Landing Your First Job, From A to Z

OT Job Link

Whether you are still in OT school, studying for the NBCOT exam, or going through the interview process, it is never too early to start thinking about how to land a job that is the right fit for you. After all, finding a job where you can make an impact and feel successful is important, especially as a new practitioner starting off in the field. But where do you begin? Here are step-by-step tips and considerations to guide you through choosing the best practice setting, applying for jobs, acing the interview, and landing the OT job you’ve always wanted.

Step 1: Narrowing down your employment options

Ask yourself: How do you feel about the practice setting?

  • Does it make you feel good about what you are doing?
  • Do you feel as though you are making a difference?
  • Do you feel excited about the possibilities?
Ask yourself: What kind of support do you need to succeed?

  • Do you need or want a mentor?
  • Are you competent and comfortable enough to work alone?
  • Do you need opportunities to bounce ideas off of other OT practitioners?
  • Do you need reinforcement and encouragement to gain confidence?
Ask yourself: Is the work environment the right fit for you?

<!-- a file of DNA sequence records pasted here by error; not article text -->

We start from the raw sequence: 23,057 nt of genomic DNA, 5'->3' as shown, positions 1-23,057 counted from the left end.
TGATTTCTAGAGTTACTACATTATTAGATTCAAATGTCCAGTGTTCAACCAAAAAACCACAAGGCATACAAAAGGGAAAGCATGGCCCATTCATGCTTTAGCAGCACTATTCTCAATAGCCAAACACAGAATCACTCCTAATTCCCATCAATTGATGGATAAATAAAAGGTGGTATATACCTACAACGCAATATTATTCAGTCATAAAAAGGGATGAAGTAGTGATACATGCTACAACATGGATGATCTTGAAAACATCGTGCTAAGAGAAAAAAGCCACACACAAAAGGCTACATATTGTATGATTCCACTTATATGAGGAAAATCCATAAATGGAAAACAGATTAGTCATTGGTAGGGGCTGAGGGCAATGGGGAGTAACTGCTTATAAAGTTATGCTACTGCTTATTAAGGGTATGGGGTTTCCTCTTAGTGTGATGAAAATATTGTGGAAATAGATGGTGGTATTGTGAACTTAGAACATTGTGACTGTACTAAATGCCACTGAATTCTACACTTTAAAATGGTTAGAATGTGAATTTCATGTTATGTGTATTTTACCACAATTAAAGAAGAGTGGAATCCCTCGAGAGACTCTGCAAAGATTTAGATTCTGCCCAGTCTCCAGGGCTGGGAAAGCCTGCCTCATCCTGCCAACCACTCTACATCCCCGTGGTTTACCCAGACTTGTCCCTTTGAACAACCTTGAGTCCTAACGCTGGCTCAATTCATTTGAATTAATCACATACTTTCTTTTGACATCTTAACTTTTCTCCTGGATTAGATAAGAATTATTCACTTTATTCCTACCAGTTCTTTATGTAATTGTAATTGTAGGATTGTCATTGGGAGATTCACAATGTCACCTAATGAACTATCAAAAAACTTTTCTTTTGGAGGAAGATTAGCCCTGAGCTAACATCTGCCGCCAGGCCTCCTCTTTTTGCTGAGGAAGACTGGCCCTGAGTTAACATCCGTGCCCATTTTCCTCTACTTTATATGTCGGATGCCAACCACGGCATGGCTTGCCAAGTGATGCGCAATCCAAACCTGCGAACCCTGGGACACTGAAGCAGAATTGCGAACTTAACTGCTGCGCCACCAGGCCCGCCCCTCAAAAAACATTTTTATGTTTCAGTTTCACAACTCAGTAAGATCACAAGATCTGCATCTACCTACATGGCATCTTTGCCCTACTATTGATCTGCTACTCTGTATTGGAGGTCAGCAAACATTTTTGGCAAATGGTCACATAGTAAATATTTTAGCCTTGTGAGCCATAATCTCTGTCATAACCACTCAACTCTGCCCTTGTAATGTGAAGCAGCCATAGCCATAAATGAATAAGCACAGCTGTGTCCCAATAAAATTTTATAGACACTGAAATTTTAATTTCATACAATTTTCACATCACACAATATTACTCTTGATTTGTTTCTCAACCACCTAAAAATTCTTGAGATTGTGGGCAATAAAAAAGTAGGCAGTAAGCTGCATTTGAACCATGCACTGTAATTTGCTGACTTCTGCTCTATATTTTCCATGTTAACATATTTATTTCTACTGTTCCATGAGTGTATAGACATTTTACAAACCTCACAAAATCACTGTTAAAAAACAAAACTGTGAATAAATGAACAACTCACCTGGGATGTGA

• Do the environment and setting match your skills and interests?
  • Does the workplace mission align with your values, interests, and skills?
  • Does the workplace support teamwork and mentorship?
  • Does the workplace offer opportunities for growth and continued clinical education?
  • Does the setting allow for work, life, and play balance?
Ask yourself: What are your personal priorities?

  • Are you looking for something that is comfortable, or a new adventure?
  • Do you prefer a large department or a smaller setting?
  • Are you ready to move to a new place or do you prefer to stay close to home?
  • Do the pay and benefits outweigh other considerations?

Step 2: Applying for the job

Where do you search for job opportunities?

  • Search for job listings in OT Practice, OTJobLink, your state association website, and other online job portals
  • Attend job fairs and national and state conferences to establish connections
  • Reach out to your network of therapists and students; utilize email and social media
  • Contact your former fieldwork site about opportunities

How do you best present yourself in your application?

Cover Letter 101:

  • Be brief—do not tell your life story or regurgitate your résumé
  • Use spelling and grammar check and proofread several times
  • Items to include in a cover letter: